Speaking of pistons... the dished pistons, like Silv-O-Lite 1294, what is the advantage with using these? Specs I have seen show the compression height is +.020" over the flat top pistons. The specs also show 13.5cc for the dish. I used these numbers in the UEM's compression ratio calculator and with no other changes, they lowered the DCR by 8/10 of one point, from 8.03 to 7.21. Does this allow for more milling of the deck and head?

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PostPosted: Sun Apr 07, 2019 10:55 pm 
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Just a point of clarification, they don't lower your DCR; they lower your SCR.

Would it allow more milling of the head/block? Not necessarily; but they would require more cutting of the head and block and achieve the same increase in compression.

~THOR~

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PostPosted: Mon Apr 08, 2019 3:08 am 
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Question: Why are you looking at a dished piston, instead of a flat top. The dish will lower your CR, even thought the compression height of the dished piston is .020 more then the flat top.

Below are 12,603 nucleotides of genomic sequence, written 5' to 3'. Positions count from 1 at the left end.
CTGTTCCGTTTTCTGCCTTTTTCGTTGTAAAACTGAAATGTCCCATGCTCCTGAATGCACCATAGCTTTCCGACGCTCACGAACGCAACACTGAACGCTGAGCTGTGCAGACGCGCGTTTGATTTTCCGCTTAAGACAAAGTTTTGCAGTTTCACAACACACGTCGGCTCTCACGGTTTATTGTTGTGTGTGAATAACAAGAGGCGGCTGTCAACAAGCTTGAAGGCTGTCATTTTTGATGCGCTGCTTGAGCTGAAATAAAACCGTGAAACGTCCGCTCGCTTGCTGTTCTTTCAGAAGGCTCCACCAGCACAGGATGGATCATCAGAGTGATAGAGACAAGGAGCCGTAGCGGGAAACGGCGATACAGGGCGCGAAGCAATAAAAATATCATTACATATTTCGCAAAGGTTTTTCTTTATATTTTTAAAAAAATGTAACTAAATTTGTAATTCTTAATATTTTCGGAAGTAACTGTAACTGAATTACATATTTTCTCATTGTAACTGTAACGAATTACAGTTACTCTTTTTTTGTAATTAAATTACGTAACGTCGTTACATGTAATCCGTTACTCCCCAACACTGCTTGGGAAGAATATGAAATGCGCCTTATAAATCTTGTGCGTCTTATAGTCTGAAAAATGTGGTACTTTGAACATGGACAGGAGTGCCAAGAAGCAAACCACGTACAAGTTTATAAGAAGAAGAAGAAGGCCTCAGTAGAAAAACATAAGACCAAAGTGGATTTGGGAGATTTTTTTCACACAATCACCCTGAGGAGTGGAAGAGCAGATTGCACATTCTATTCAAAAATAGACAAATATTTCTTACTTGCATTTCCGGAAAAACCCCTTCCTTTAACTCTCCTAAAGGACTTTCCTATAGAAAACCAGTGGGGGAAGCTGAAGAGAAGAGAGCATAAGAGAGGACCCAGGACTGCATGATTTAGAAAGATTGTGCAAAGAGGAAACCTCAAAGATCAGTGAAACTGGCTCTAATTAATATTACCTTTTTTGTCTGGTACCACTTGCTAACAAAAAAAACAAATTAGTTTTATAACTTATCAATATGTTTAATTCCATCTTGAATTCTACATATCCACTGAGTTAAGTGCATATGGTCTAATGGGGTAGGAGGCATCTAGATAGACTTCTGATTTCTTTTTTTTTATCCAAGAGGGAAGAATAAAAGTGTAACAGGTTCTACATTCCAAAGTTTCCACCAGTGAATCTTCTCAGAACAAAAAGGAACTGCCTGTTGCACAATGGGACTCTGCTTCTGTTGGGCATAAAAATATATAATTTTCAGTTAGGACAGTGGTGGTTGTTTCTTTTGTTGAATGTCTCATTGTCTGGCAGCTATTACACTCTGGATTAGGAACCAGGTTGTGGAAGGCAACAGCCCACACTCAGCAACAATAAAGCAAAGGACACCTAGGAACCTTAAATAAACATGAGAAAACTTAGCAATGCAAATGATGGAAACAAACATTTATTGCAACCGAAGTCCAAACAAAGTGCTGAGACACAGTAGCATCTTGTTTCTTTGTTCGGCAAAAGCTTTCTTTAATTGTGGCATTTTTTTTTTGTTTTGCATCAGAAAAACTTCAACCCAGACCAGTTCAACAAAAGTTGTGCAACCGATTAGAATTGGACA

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PostPosted: Mon Apr 08, 2019 11:15 am 
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EFI Slant 6
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Car Model*: 1975 Dodge D100
Thanks for the replies, fellas.
I stopped by the machine shop and told him we want to go with the .060" overbore.

THOR, thanks for the clarification. I was basically thinking the same thing but struggled to type my thoughts clearly.

Charlie, I was asking about the dished pistons just to satisfy my own curiosity about their application, I wasn't considering a purchase. No need make things harder on myself, this being my first build and all. :oops:
Thanks again for your interest in my project.

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PostPosted: Wed Apr 10, 2019 7:30 pm 
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EFI Slant 6
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Car Model*: 1975 Dodge D100
Pistons arrived today!
Attachment:
IMG_9858.jpg
IMG_9858.jpg [ 64.32 KiB | Viewed 3482 times ]

One of the first things I noticed on the box is the weight tolerance is +/- 2 Grams, so I weighed them. Box is stamped 655.
Attachment:
IMG_9859.jpg
IMG_9859.jpg [ 49.84 KiB | Viewed 3482 times ]

On my electronic scale one weighed 655, two 658 and three are 656. With a range of 655-658, his set is outside the +/- 2 Grams with these weights, right?